Doctor insights on:
Clear Eye Floaters
What are those clear, squiggly eye-floater things that sometimes get caught in your vision then move when you look around?
Vitreous Floaters: The back part of the eye is filled with clear jelly-like substance called vitreous. As it begins to liquefy over time, some of the fibers and debris become visible, particularly against a white background. New floaters and a change in your normal pattern of floaters can be a sign a of retinal damage or a pvd. You should get checked by an ophthalmologist. ...Read moreSee 1 more doctor answer
Do people without eye floaters see perfectly clear when looking at the sky? No debris or opacities whatsoever?
Debris in back of ey: Floaters are debris, usually from eye renewal or condensations of the vitreous gel which fills the back of the eye. If they are located in the axis of vision, they may be seen in certain circumstances as floating objects in space like flying insects. If they appear suddenly or there are many or you have light flashes associated, then see your ophthalmologist immediately. ...Read moreSee 1 more doctor answer
The Vitreous: The vitreous is composed of a clear liquid called hyaluronic acid and fibers called collagen. As we age the vitreous becomes less solid and the collagen fibers become more visible (synuresis). The spots you see are these collagen fiber clumps. They do not cause harm to the eye, they just get in the way. If they are very prominent and reduce visual function they can be removed with a vitrectomy. ...Read moreSee 2 more doctor answers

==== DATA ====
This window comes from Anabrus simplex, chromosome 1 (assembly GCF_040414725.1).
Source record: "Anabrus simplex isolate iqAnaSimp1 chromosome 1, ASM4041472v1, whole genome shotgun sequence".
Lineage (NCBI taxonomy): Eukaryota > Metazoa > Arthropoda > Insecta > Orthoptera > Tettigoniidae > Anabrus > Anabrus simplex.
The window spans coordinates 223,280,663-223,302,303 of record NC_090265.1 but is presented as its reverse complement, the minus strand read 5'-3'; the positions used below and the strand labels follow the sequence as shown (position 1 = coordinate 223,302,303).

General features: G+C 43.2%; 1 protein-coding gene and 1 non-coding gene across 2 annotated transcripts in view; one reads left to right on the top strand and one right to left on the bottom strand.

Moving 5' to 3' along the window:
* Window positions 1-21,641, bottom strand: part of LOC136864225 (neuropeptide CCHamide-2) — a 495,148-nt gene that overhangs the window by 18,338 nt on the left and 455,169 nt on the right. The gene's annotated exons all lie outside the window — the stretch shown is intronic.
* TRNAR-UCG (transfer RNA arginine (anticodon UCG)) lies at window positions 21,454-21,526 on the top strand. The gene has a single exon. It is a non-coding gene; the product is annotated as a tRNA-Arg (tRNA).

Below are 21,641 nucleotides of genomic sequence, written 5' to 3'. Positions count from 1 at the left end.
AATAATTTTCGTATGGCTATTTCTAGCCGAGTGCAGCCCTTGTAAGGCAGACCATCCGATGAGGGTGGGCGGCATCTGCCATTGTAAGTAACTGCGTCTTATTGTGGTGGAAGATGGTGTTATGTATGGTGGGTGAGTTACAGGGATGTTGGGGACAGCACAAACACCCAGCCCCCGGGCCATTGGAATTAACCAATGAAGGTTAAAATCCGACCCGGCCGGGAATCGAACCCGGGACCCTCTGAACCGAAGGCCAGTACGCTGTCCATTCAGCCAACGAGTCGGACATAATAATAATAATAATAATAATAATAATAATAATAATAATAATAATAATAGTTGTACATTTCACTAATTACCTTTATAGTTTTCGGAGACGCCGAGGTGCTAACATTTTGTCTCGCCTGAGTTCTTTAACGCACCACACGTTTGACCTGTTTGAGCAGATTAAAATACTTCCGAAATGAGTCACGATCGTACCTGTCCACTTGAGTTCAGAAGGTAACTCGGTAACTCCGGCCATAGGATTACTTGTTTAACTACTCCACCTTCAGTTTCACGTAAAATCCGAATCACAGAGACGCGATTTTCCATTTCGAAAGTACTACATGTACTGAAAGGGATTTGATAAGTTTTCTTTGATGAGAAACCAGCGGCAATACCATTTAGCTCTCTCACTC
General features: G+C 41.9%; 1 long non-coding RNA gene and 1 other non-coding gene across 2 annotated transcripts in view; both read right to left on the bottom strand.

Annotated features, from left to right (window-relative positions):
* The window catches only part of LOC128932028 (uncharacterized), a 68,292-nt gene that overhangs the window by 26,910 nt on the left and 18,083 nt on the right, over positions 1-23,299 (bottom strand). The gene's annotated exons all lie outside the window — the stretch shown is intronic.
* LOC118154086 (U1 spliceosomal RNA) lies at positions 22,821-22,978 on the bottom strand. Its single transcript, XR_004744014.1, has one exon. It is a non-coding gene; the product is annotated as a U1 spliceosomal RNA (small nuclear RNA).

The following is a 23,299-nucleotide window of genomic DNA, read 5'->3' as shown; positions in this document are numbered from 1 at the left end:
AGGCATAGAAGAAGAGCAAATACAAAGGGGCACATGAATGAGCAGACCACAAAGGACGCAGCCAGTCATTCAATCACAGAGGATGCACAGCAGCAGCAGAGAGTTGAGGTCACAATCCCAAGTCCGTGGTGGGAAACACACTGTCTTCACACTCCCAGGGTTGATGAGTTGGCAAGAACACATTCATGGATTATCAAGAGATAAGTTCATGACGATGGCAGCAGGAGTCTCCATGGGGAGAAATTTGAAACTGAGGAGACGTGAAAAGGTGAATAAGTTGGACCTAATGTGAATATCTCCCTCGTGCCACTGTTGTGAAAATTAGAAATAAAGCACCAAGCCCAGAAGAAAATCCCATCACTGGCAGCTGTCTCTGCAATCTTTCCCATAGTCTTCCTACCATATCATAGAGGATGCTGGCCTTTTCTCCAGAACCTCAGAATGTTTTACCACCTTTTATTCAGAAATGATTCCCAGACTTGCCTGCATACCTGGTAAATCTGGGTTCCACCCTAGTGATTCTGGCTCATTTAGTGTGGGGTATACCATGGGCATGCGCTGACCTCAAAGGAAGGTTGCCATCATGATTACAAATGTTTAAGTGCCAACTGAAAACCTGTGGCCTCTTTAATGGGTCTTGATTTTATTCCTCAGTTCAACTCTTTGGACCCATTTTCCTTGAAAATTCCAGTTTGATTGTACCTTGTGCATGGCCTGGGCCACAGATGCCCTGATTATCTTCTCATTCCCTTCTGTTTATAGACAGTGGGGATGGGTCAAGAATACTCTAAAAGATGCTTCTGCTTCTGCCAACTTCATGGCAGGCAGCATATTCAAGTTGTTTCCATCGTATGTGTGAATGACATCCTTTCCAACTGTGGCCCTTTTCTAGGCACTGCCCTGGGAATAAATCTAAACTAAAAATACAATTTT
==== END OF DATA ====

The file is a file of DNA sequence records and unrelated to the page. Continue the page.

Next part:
Age related change: The vitreous (connective tissue of the eye) becomes more liquid in people who are nearsighted or during the process of aging - then eye floaters may develop. It can also be a sign of retinal detachment, which need immediate medical attention, . ...Read moreSee 2 more doctor answers
Not likely: Eye floaters r little pieces of solidified fluid that the eye globe is filled with (vitreous fluid). When they form, they float around and you will only be aware of them when they float in front of that part of the retina (optic nerve) that is the focus of light that allows us to see. They generally don't go away, and once u know what they are, may not be too bothersome. C eye doc annually. ...Read moreSee 2 more doctor answers
Floaters: Most common it is recommended to have an immediate exam when they first occur to rule out retinal tear or detachment. If there is only floaters, then wait a year and if they are still symptomatic then consider a vitrectomy to remove the vitreous and floaters. Typically with time, they will devolve, settle out of the way, or your brain will learn to ignore them (not notice them). ...Read moreSee 1 more doctor answer
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